Meet the Board: Deanna Woods

When Deanna Woods retired, she wondered what she would do with her time. But filling her time has not been a problem. The newest OPRI Board member shares that the key is to keep learning and to do something that makes a difference.

Throughout her career, Deanna served in the Portland Public Schools, where she spent 30 years teaching high school language arts and composition. While she says everything she taught was interesting, it was the students she fell in love with.

“I wanted to work myself out of a job,” she says, as she worked to help her students become independent.

In 1994, she took a two-year leave from district work to work in Washington, DC for the American Federation of Teachers in Education Issues (AFT). While there, she created research-based training materials. These materials helped teachers with their professional development by helping them learn to apply research knowledge to classroom practice. Then, she returned to classroom teaching in Portland.

Deanna Woods
Deanna enjoys traveling, pictured on the Red Ball Ferry.

Since retiring in 2000, she has continued to stay active in the education community, spending five years working with the Onward to Excellence school improvement program for Education NW. She is currently still developing research-based training modules and does training for educators both in America and in the West Bank through the AFT and has written two research-based books on school improvement.

Over the course of the years, Deanna has served on several state-level citizens advisory committees to the legislature and the State Board of Education. For two terms, she was a commissioner on the Oregon Teachers Standards and Practices Commission, and is currently serving on the AFT-Oregon Retirees Executive Board. It was through her AFT service that she first learned about OPRI, through fellow Board member Greg Monahan’s reports on the organization.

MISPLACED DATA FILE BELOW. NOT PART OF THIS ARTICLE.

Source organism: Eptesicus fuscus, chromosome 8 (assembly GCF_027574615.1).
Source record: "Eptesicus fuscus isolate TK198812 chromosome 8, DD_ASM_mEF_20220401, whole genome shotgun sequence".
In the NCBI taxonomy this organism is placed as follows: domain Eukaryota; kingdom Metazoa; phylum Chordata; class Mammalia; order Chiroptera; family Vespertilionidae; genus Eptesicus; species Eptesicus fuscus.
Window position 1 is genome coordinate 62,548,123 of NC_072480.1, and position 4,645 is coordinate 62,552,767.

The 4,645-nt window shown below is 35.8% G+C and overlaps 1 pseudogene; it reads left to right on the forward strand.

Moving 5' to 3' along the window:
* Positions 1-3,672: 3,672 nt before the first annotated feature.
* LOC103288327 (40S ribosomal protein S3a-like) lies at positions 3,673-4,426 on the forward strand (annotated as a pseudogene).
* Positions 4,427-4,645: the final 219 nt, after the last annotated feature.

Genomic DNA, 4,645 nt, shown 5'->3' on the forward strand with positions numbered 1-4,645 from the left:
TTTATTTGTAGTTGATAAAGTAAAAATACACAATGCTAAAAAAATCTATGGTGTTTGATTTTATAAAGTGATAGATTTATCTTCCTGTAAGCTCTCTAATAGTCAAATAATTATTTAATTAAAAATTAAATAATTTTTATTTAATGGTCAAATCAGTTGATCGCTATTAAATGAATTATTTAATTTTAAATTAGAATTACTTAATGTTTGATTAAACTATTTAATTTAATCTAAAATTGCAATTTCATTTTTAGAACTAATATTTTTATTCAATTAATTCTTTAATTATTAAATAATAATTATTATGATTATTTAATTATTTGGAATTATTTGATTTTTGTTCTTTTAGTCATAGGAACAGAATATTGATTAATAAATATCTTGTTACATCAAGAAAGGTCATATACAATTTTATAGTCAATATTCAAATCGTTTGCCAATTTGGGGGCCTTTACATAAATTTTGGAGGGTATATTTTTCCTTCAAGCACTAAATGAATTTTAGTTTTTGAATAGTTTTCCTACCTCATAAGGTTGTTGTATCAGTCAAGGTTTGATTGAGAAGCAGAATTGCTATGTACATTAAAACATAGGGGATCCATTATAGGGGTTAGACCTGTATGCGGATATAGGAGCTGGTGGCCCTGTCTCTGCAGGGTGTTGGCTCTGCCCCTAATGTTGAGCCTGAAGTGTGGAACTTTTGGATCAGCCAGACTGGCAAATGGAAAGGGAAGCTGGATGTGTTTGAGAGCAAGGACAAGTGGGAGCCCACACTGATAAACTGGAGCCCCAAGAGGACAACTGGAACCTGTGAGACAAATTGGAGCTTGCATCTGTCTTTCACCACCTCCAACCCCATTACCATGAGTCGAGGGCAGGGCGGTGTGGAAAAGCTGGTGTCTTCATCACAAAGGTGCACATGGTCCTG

“Currently, OPRI is providing an invaluable service for Oregon retirees, staying involved with decisionmakers to protect our benefits, assisting retirees with retirement challenges affecting their pensions,” she says. “This is a vitally important service at a time when many in America are more willing to cut the benefits of retired Americans in both public and private sectors.” She also states that she would like to ensure that both new and current retirees understand the value and role of OPRI.

“Research studies have been done on retirees and what they want from their retirement,” she says. “Almost universally, retirees want to make these years have meaning, want to make a difference in the world. That’s hopeful for our communities and the state. The fact that Oregon’s retirees have a reliable income through PERS is an essential component in their ability to be involved in their communities. They are able to spend locally, supporting their communities. And most importantly, they are able to contribute their knowledge, experience, and wisdom to the wellbeing of those communities.”

Deanna has proven that retirement does not mean you can no longer be relevant. When she is not serving through academic training programs and participating in the union, she enjoys traveling, spending time with family and friends, and doing at home fix-it projects on her 94-year-old house.

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